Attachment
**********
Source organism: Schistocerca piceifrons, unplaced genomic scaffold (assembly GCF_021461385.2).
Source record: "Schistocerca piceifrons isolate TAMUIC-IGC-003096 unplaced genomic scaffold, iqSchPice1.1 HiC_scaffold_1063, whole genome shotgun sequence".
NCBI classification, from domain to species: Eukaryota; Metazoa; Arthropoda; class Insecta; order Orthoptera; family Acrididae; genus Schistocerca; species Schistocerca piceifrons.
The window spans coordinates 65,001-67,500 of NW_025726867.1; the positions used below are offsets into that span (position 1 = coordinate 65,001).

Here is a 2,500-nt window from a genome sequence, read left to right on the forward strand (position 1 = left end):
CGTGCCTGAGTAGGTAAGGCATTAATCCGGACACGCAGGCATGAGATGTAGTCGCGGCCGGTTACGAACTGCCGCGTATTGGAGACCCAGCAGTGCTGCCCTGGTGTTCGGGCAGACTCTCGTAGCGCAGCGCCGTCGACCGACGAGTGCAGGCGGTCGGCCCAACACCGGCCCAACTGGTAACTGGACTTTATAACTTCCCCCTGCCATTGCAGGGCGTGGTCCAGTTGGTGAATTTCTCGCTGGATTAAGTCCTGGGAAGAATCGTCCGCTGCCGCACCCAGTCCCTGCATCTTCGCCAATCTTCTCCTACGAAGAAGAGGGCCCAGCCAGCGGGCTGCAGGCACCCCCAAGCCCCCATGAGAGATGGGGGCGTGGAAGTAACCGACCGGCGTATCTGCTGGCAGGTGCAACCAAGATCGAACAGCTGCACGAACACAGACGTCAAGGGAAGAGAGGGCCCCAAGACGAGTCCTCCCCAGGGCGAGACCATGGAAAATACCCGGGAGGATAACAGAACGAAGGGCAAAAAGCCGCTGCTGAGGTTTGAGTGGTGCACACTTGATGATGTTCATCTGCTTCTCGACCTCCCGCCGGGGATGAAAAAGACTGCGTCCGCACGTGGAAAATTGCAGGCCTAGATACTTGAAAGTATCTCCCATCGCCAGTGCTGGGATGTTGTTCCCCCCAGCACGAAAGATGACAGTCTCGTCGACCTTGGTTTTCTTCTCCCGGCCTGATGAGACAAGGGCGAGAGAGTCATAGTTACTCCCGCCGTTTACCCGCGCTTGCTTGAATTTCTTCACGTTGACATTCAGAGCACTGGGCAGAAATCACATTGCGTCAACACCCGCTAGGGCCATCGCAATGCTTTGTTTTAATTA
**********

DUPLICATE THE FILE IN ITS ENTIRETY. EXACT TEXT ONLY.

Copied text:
Source organism: Schistocerca piceifrons, unplaced genomic scaffold (assembly GCF_021461385.2).
Source record: "Schistocerca piceifrons isolate TAMUIC-IGC-003096 unplaced genomic scaffold, iqSchPice1.1 HiC_scaffold_1063, whole genome shotgun sequence".
NCBI classification, from domain to species: Eukaryota; Metazoa; Arthropoda; class Insecta; order Orthoptera; family Acrididae; genus Schistocerca; species Schistocerca piceifrons.
The window spans coordinates 65,001-67,500 of NW_025726867.1; the positions used below are offsets into that span (position 1 = coordinate 65,001).

Here is a 2,500-nt window from a genome sequence, read left to right on the forward strand (position 1 = left end):
CGTGCCTGAGTAGGTAAGGCATTAATCCGGACACGCAGGCATGAGATGTAGTCGCGGCCGGTTACGAACTGCCGCGTATTGGAGACCCAGCAGTGCTGCCCTGGTGTTCGGGCAGACTCTCGTAGCGCAGCGCCGTCGACCGACGAGTGCAGGCGGTCGGCCCAACACCGGCCCAACTGGTAACTGGACTTTATAACTTCCCCCTGCCATTGCAGGGCGTGGTCCAGTTGGTGAATTTCTCGCTGGATTAAGTCCTGGGAAGAATCGTCCGCTGCCGCACCCAGTCCCTGCATCTTCGCCAATCTTCTCCTACGAAGAAGAGGGCCCAGCCAGCGGGCTGCAGGCACCCCCAAGCCCCCATGAGAGATGGGGGCGTGGAAGTAACCGACCGGCGTATCTGCTGGCAGGTGCAACCAAGATCGAACAGCTGCACGAACACAGACGTCAAGGGAAGAGAGGGCCCCAAGACGAGTCCTCCCCAGGGCGAGACCATGGAAAATACCCGGGAGGATAACAGAACGAAGGGCAAAAAGCCGCTGCTGAGGTTTGAGTGGTGCACACTTGATGATGTTCATCTGCTTCTCGACCTCCCGCCGGGGATGAAAAAGACTGCGTCCGCACGTGGAAAATTGCAGGCCTAGATACTTGAAAGTATCTCCCATCGCCAGTGCTGGGATGTTGTTCCCCCCAGCACGAAAGATGACAGTCTCGTCGACCTTGGTTTTCTTCTCCCGGCCTGATGAGACAAGGGCGAGAGAGTCATAGTTACTCCCGCCGTTTACCCGCGCTTGCTTGAATTTCTTCACGTTGACATTCAGAGCACTGGGCAGAAATCACATTGCGTCAACACCCGCTAGGGCCATCGCAATGCTTTGTTTTAATTA